•  When I questioned the son if he had checked me, he really should have been doing all this documentation search on his own and I should’ve checked myself.  Checked myself out.

He has suffered setbacks but he must learn how to cope with rejection.  I am not teaching my son how to be independent and, much as I tell myself he must fail, he never does.

Until he failed his drive test.

It was a critical driving error.  He had been asked to turn left at the intersection and when the signal had turned green, he had made the left.  But there had not been a left turn signal and he had not waited for the oncoming traffic to pass through the intersection first.  He had just went for it.

I had looked at my son through the rear view mirror that day, after reading the examiner’s words while stopped at an intersection and calmly stated the following.  I know you will never forget that rule again.  That could be fatal.  My son had silently shaken his head in agreement.

I had known all along he hadn’t been ready but it took someone else to finally drive it home.

I walked into the computer den, announcing to my boys that dinner and tea would be ready in ten minutes.  They confirmed with grunts and nods, questioning the comment about tea but I had exited the den to check on my scones.  My sons know I am not, normally, a baker of any sort, unless it is cookies during the holidays.

My husband watched me pull out our fine china and tea cups; wondering if I had lost my mind.  Are you seriously bringing out your tea sets?  I brought out five different settings and began to set my table.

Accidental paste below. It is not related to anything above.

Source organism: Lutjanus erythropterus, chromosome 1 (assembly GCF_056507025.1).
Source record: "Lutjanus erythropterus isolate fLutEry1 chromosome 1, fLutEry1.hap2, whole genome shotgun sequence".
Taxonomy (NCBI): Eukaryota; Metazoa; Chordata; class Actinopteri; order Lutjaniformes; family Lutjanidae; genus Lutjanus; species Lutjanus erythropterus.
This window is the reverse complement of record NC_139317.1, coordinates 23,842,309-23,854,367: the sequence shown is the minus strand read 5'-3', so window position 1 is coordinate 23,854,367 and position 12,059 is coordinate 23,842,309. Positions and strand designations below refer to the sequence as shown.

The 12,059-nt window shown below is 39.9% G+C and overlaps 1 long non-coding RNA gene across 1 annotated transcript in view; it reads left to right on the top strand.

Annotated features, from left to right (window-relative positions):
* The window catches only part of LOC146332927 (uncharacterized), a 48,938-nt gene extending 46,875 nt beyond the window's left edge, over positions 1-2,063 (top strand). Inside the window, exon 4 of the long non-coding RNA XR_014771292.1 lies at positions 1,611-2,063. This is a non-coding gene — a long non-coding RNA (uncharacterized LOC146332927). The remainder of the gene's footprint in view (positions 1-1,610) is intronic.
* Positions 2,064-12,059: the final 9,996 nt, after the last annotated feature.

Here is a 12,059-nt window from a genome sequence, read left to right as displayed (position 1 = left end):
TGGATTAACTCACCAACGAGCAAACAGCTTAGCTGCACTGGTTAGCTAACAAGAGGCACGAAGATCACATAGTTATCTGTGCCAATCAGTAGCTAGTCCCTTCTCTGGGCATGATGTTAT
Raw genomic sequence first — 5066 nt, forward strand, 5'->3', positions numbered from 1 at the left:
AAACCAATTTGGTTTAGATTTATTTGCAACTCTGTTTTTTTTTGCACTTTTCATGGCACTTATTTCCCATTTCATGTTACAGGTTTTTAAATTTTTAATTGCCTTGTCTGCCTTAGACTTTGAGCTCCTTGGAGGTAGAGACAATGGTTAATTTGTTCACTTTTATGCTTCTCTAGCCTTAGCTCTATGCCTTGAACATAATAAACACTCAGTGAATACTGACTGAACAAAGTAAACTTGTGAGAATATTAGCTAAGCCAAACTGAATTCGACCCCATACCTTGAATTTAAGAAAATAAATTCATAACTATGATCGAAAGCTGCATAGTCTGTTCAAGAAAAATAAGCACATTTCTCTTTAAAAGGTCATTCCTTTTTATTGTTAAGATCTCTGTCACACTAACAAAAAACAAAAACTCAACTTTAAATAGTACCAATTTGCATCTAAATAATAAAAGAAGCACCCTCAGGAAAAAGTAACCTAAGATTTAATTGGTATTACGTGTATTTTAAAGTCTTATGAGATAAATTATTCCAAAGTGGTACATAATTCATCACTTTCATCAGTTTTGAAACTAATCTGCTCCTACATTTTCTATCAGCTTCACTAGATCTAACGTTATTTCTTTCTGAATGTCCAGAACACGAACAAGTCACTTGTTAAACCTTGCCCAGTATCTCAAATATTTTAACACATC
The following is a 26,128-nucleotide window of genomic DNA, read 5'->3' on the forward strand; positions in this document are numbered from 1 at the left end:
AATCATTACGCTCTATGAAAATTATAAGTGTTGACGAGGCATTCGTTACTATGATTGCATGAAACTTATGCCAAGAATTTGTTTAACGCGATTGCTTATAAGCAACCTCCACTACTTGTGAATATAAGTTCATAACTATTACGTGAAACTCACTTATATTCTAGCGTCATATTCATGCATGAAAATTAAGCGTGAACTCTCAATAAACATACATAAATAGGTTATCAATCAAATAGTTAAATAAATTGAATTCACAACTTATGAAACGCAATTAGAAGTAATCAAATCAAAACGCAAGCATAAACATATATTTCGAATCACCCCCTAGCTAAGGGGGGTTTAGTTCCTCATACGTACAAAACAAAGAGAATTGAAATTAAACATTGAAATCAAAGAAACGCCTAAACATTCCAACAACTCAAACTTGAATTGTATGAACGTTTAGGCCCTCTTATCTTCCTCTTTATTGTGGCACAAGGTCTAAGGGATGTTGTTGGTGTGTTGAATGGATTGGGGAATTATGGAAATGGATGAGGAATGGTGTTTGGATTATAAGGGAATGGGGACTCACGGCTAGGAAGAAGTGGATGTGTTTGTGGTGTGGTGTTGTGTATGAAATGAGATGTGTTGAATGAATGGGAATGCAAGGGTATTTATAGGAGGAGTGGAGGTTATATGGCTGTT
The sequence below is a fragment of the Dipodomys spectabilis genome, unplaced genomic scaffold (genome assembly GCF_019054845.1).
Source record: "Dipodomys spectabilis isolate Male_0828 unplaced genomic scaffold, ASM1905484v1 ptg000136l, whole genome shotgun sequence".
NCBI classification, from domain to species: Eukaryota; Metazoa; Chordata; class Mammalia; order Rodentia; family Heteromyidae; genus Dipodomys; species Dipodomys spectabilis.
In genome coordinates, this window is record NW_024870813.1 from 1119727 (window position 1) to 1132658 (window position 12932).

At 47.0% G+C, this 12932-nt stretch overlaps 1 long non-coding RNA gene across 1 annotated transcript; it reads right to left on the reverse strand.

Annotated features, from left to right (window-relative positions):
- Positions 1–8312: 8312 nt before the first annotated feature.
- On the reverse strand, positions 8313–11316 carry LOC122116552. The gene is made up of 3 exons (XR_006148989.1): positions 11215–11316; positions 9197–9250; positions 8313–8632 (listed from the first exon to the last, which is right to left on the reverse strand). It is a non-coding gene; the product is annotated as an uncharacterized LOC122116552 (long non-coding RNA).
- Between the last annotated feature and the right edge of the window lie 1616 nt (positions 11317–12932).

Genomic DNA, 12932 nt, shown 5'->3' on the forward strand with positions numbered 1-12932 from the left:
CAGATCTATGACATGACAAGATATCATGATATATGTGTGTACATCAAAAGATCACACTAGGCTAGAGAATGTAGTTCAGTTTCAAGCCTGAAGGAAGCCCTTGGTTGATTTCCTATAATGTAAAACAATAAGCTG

I am a mom of three boys and a husband and have no occasions to have a tea party.  But I’m going to have one, just because.

Our boys came to the table staring in surprise.  It was the youngest son who summarized succinctly.  This looks like those play tea sets from preschool for girls.  He was surprised to discover there were tea sets for adults.

The hubs poured the tea and the middle son got his finger caught in the dainty tea handle.  I had to hold the cup so he could gingerly wedge his finger out.

They discovered the scones and readily ate them, placing blackberry jam on their tea plates and gingerly holding fine porcelain cups.  They even pointed their pinky fingers out and stoically posed for my pic; for posterity.

They didn’t even question why we were having scones and tea in fancy china; they merely enjoyed the food and to my husband’s chagrin, quickly drained the pot of tea he painstakingly made.